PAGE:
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Firm Innovation in Hazy Days: Chinese Evidence

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Wan, L 
Liu, Y 
Lv, K 


jats:titleAbstract</jats:title>jats:pThis paper estimates the causal effect of air pollution on firm innovation based on a nationwide sample of Chinese manufacturing firms. Using thermal inversion as instrument variable (IV), we demonstrate that air pollution significantly hurts firm innovation performance: a 1% increase in air pollution (PMjats:sub2.5</jats:sub>) in the past year, from its mean value, amounts to a 1.5% decrease in the number of invention patents compared to the average between 1999 and 2013. We also provide the casual estimate using regression discontinuity design (RDD) by exploiting the exogenous variation in pollution level caused by China’s Huai River policy: the decrease in firms’ invention patents is approximately 2.2% in the regions north of the Huai River Line. The underlying mechanism analyses reveal that poor air quality has detrimental effects on labor productivity, firms’ human capital accumulation, and financing ability. These findings highlight the substantial costs associated with air pollution, which are greater than previously thought, as it hinders innovation, a crucial driver of long-term economic growth.</jats:p>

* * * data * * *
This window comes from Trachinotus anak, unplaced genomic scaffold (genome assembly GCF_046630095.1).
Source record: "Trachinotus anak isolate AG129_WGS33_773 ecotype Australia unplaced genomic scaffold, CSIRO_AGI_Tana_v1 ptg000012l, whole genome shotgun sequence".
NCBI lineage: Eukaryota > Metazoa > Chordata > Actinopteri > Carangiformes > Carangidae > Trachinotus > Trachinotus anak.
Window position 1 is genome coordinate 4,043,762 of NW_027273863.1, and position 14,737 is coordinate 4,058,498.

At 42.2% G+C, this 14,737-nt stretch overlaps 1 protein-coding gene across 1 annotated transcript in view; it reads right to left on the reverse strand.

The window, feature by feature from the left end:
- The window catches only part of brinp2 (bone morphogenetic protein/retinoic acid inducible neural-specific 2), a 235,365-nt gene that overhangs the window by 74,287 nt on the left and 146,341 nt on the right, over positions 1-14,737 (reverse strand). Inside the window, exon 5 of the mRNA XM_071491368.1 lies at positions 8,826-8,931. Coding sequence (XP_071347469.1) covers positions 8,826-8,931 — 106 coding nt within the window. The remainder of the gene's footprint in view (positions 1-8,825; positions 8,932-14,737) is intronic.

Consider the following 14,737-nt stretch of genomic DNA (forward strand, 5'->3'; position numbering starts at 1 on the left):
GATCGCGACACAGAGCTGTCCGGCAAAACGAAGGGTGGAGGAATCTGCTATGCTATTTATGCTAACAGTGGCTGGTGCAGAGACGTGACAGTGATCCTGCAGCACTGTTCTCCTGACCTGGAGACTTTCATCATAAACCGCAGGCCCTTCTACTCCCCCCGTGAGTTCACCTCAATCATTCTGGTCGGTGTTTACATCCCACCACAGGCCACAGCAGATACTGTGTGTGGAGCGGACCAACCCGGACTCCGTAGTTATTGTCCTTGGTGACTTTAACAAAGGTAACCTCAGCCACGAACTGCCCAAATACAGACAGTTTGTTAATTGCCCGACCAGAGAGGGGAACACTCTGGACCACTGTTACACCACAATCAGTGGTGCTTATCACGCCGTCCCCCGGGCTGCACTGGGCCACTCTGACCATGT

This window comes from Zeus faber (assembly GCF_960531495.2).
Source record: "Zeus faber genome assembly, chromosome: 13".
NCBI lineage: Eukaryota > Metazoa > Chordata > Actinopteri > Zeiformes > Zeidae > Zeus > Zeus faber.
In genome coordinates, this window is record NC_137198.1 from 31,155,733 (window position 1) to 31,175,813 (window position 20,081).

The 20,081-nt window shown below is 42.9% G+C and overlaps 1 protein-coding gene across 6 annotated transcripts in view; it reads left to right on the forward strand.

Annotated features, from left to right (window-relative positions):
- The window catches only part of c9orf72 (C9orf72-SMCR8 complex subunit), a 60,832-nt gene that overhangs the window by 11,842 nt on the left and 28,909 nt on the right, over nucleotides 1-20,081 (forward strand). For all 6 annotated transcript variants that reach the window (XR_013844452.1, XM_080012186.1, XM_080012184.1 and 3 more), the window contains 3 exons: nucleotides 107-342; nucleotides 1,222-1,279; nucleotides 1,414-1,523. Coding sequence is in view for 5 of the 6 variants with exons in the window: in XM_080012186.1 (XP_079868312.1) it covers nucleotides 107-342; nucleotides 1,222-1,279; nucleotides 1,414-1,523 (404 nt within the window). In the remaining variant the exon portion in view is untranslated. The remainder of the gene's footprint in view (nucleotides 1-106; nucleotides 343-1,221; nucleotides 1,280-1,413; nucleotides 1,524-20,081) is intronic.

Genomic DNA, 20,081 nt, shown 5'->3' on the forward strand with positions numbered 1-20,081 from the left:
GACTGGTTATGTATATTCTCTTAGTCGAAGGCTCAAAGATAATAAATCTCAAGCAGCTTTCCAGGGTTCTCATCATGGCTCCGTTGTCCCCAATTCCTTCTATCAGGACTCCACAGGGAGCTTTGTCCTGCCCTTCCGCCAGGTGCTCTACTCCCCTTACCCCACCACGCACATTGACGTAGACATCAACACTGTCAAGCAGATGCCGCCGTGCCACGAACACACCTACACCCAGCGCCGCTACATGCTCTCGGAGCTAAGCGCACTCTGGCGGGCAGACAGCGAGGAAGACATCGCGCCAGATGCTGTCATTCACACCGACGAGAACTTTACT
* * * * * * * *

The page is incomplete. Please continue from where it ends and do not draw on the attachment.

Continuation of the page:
38 Economics, 3801 Applied Economics, Climate-Related Exposures and Conditions, 11 Sustainable Cities and Communities

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Environmental and Resource Economics

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Springer Science and Business Media LLC
This work was supported by the Major Grant in National Social Science Foundation of China (Project Number: 23VRC037, 24VHQ018), and the National Natural Science Foundation of China (Project Number: 72033005).